In the winter of 2021, I had the pleasure of attending a series of Journalling Workshops in the Blacon Wellbeing Hub. They were led by the very insightful Julia McGuinness, who is the Poet in Residence of Chester Cathedral and a wellness practitioner.
Heading into this series of journalling workshops, I didn’t really know what to expect, having never done much writing before. Before this I thought that journalling was just another way to say you kept a diary, which I’m sure is also therapeutic, but I never felt that was for me.
Despite my lack of knowledge, I decided to go into the workshops with an open mind, and I’m glad I did. It’s easy to get carried away with everything going on at home and work, and I sometimes forget to carve out time for myself to relax, reflect and clear my head.
Even so, clearing your head can be a lot easier said than done, and it’s hard to find straightforward or practical ways to be mindful. What I found in journalling was a surprisingly easy, thoughtful pastime that made me feel present and calm, I soon found myself looking forward to the sessions each week.
Julia made it clear in the first session that this is a space where you can write whatever you want without judgement, and at no time do you have to share what you write. This was reassuring, and I soon found that the kind atmosphere she gives the space led me to feel safe sharing writing with everyone else.
Each session included a warmup writing prompt, and 2 – 3 more fulfilling exercises that can be used for general mindfulness, or more practical purposes such as working through issues, gathering thoughts and meditative purposes.
Julia provided structured writing templates, helping to lay out tricky thought processes, unravel feelings and even write poems. Sharing my writing turned out to feel just as gratifying as the writing itself, prompting fruitful discussions among the group, I found a lot of enjoyment hearing everyone’s poems and discussing different themes and structures.
One exercise that really stuck with me was a tree themed exercise. We looked upon images of trees and each picked one that spoke to us. I chose what I later found out to be a Dragon’s Blood Tree, with a strange demeanor and densely packed crown of branches and leaves.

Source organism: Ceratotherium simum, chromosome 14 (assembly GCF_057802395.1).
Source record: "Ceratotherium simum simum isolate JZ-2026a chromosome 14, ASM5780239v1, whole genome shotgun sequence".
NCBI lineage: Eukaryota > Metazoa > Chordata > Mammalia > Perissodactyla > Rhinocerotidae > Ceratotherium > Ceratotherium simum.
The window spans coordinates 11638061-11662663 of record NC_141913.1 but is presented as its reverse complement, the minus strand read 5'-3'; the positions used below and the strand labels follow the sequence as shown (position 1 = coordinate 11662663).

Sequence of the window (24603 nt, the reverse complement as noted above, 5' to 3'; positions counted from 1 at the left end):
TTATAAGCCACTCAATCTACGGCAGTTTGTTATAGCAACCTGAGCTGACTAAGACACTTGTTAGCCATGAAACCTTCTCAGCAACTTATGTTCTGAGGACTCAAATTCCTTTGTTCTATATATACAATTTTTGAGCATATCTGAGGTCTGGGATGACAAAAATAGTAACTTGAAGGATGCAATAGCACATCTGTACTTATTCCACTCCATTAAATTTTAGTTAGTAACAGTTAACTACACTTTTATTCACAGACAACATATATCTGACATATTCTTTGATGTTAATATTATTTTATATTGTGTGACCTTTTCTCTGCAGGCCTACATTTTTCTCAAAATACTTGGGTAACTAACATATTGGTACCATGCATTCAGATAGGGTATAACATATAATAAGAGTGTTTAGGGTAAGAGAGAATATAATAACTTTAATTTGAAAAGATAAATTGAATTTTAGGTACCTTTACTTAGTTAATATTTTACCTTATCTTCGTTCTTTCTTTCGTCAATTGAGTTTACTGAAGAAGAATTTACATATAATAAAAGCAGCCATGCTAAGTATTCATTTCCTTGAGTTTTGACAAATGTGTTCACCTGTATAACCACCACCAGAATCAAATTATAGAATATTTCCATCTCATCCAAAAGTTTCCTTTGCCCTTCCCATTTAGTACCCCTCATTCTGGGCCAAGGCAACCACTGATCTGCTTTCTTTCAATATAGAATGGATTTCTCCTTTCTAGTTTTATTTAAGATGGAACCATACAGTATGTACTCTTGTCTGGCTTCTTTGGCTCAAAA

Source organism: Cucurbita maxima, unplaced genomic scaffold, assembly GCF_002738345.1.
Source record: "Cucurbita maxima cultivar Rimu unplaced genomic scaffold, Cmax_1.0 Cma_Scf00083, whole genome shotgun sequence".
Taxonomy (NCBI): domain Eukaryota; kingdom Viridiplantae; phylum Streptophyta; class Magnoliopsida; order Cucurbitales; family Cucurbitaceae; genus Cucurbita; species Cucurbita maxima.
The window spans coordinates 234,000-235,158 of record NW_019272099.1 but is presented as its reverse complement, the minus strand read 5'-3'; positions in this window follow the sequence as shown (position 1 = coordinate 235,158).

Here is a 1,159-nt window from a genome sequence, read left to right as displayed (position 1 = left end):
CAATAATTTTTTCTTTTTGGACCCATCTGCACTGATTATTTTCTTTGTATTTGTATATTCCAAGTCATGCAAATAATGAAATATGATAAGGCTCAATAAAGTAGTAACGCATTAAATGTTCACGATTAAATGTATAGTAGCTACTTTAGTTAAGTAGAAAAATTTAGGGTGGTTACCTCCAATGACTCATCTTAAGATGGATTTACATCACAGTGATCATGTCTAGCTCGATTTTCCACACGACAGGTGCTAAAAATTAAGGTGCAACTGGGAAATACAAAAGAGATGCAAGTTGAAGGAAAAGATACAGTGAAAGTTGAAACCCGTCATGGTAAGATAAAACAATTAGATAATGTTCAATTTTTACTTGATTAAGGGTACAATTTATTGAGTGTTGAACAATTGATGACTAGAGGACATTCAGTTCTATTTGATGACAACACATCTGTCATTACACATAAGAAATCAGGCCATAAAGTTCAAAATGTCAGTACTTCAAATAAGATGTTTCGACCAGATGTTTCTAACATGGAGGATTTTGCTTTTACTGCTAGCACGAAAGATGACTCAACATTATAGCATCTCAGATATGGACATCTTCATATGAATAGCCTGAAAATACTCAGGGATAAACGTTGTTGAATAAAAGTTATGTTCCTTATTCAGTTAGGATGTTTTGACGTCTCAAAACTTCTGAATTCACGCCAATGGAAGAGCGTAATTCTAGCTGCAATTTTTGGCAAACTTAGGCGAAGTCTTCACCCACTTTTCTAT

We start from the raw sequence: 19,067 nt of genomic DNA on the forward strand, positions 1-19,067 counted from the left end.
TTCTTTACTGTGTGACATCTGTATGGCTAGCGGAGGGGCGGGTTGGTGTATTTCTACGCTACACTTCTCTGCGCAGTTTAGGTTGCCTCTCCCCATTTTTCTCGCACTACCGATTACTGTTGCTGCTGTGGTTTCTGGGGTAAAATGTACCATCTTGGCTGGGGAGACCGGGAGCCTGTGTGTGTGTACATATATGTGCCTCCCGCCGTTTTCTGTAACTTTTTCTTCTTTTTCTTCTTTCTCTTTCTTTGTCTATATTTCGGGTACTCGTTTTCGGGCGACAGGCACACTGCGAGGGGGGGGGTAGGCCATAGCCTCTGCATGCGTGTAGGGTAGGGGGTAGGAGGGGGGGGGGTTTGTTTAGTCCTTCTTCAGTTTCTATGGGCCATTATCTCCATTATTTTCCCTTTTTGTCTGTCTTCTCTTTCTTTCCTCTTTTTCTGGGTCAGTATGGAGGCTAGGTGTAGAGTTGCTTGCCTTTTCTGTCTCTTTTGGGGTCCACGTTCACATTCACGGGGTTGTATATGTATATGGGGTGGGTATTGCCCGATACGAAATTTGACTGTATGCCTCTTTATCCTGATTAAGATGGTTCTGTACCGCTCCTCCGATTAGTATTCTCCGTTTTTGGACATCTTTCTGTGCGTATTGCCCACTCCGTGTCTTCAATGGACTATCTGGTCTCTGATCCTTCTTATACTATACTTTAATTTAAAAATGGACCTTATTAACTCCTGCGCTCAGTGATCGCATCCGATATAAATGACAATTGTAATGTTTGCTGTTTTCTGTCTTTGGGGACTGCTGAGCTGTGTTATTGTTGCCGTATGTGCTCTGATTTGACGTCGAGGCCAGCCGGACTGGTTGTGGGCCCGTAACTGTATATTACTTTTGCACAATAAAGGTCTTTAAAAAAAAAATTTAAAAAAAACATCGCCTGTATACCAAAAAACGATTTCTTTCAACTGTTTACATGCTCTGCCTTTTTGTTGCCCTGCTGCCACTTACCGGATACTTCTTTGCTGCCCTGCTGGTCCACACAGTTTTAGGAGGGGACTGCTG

I actually thought this tree was a little unnerving, but that only seemed to make me more curious. Julia then prompted us with questions about our thoughts on our trees; How we would feel if we were near it? What is its relationship with its environment? What could be inside?
The whole group quickly burst into writing, with encouragement and prompts from Julia along the way. Writing was more cathartic than I expected, I was surprised how curious I was to explore my thoughts around these prompts.
At the end of the exercise, we all shared parts of our writing with each other, and quickly found that we had all been projecting ourselves onto these trees, and that we’d somehow been discovering ourselves the whole time. It proved to be a very beneficial and fulfilling session that I have gone back to multiple times.
Since the workshops, I often go back to Julia’s journalling prompts, finding that I come up with completely different writing each time. I have been able to use journalling as a way to keep myself grounded and provide self-reflection. It has enabled me to bring regular mindfulness into my life in a way that feels practical and enjoyable.